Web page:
MANILA, Philippines – People in flooded areas are advised to go to the hospital at the first sign of fever to check for possible leptospirosis, the Department of Health announced Tuesday, August 7.
The DOH issued the “lepto” alert following the massive flood that hit Metro Manila and at least 7 other regions across the country.
“Those who will continue to be exposed in possibly contaminated flood waters should take doxycycline 200 mg once weekly,” Health Assistant Secretary Eric Tayag said.
Hospitals should brace for the influx of patients, he added.
How you get leptospirosis
Leptospirosis is a disease that causes fever, muscle pain, headaches and, in some cases, reddish eyes. It is caused by a germ that infects animals and lives in their urine.
The most common way humans get the disease is from water or soil with animal urine in it. The germ can enter the body through cuts, scrapes, or the pink moist tissues lining your mouth, nose and eyes.
Animals that can carry the disease include:
- Rodents, like rats and mice
The United States’ Centers for Disease Control and Prevention (CDC) says the disease can be prevented by:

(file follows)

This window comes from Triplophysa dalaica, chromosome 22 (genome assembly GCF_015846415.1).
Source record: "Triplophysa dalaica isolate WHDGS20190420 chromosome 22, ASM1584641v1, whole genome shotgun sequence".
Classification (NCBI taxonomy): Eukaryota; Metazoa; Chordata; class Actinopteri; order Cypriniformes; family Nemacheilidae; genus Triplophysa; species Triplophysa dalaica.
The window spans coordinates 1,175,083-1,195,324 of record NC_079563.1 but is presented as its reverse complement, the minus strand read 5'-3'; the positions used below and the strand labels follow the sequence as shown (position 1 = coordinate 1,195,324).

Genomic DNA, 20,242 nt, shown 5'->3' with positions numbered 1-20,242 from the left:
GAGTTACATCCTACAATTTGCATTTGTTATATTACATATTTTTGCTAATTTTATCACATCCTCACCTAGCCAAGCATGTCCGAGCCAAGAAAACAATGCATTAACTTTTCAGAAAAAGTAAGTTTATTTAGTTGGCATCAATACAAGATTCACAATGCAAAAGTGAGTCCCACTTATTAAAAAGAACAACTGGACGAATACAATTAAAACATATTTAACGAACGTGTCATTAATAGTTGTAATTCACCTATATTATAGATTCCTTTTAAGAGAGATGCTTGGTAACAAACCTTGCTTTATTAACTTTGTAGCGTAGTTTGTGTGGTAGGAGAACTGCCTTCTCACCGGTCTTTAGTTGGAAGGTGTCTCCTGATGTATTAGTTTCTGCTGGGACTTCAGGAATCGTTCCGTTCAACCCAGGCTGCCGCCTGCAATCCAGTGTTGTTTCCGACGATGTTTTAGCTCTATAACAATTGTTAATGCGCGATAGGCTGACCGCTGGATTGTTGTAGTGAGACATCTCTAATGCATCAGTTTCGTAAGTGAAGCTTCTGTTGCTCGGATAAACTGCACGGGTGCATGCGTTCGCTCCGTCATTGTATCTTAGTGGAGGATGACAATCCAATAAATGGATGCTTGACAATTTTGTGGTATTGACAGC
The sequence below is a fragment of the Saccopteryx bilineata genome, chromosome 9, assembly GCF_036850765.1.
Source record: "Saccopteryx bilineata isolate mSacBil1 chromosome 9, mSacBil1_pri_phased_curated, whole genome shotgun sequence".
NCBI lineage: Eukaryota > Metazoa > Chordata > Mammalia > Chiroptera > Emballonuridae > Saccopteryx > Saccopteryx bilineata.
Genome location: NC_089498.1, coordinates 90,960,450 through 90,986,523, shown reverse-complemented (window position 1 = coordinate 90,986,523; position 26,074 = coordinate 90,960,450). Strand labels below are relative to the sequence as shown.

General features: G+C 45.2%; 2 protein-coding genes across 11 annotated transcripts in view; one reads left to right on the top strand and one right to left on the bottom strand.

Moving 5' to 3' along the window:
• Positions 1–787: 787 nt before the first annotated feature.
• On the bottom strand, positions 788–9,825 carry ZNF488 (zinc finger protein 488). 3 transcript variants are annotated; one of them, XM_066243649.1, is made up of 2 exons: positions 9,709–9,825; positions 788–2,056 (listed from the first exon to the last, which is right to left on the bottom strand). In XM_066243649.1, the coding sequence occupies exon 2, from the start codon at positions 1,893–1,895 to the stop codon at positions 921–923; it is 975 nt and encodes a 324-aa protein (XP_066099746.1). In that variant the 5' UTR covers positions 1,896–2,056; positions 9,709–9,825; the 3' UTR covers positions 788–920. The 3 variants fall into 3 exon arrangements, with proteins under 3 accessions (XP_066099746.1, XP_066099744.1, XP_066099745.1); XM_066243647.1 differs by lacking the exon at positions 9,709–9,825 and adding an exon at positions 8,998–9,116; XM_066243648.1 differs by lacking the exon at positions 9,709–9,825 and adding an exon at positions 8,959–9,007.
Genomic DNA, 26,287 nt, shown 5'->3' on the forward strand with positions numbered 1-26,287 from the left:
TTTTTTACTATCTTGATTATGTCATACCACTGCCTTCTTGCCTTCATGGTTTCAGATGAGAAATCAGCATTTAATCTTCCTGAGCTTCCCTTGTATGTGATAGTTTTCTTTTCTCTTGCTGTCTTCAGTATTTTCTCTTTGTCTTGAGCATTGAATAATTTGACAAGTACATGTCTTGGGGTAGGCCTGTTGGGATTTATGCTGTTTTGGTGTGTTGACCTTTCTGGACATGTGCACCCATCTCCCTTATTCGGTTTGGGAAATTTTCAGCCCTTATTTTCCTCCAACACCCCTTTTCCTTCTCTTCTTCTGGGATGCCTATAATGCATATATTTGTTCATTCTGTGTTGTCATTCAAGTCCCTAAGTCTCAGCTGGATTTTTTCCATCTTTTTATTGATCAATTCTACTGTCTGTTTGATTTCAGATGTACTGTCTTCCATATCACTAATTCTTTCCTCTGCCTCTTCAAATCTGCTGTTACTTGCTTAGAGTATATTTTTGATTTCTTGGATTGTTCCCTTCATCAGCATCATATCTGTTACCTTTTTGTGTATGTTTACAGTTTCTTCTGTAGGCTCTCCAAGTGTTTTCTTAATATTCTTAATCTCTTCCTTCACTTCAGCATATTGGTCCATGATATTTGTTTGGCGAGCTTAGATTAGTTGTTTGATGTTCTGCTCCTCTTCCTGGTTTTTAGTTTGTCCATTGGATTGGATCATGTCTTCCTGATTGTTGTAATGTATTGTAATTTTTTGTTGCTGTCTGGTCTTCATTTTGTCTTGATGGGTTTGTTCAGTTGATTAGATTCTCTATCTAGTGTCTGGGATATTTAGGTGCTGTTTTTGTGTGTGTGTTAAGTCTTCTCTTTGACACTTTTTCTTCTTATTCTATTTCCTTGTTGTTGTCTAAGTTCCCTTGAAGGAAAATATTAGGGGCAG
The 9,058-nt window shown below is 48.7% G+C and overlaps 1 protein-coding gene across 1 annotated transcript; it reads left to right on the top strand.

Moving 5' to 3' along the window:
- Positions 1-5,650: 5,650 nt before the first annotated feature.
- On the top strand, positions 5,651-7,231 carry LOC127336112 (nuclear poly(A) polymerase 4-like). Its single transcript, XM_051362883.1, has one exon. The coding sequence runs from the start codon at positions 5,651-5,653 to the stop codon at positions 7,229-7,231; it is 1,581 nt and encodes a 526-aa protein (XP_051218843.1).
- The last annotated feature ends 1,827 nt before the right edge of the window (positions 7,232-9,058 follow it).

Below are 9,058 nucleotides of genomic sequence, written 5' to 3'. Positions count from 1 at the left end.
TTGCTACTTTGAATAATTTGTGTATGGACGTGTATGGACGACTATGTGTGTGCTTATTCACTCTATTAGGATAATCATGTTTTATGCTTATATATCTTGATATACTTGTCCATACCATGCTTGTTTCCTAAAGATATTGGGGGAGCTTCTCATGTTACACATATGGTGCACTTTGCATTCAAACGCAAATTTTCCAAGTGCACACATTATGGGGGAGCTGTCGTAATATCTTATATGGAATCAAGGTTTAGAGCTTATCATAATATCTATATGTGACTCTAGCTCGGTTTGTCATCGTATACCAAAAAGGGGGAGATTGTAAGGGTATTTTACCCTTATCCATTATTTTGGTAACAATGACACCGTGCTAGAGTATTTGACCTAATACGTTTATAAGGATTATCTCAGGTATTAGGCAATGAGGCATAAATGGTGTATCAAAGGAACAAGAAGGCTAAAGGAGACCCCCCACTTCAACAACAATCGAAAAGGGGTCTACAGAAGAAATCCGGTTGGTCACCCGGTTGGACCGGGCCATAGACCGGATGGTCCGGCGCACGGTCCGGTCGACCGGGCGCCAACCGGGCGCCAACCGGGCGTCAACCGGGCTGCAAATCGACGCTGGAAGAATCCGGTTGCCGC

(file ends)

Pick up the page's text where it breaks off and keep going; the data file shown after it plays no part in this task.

- Not swimming in, walking in or swallowing water that may be contaminated by animal urine
- Wearing protective floating and footwear near soil and water that may contain animal urine
- Avoiding contact with body fluids or animal urine, especially if you have cuts or abrasions
- Keeping food and drinks away from animals
- Keeping rats and mice out of your house
Those in the advanced stage of the disease may experience body discoloration (yellowish), dark-colored urine and light stools, severe headache, low urine output, kidney failure, liver and brain damage and respiratory spasm.
The CDC says leptospirosis can develop anywhere from 2-28 days after being exposed to the bacteria. The common initial symptoms include:
- Muscle Aches
- Abdominal Pain
- Jaundice (yellowing of the skin and eyes)
- Skin Rash
- Red Eyes
Those with symptoms are encouraged to contact a doctor for blood or urine tests. The likely treatment is antibiotics. “Treatment is most effective when started as soon as possible,” says the CDC.
Cases of leptospirosis are rising in the Philippines. From January 1 to July 7, the DOH has recorded a total of 2,003 leptospirosis cases. This reflects a 125.7% increase from 887 cases during same period last year. A total of 97 people died of the illness this year. – Rappler.com
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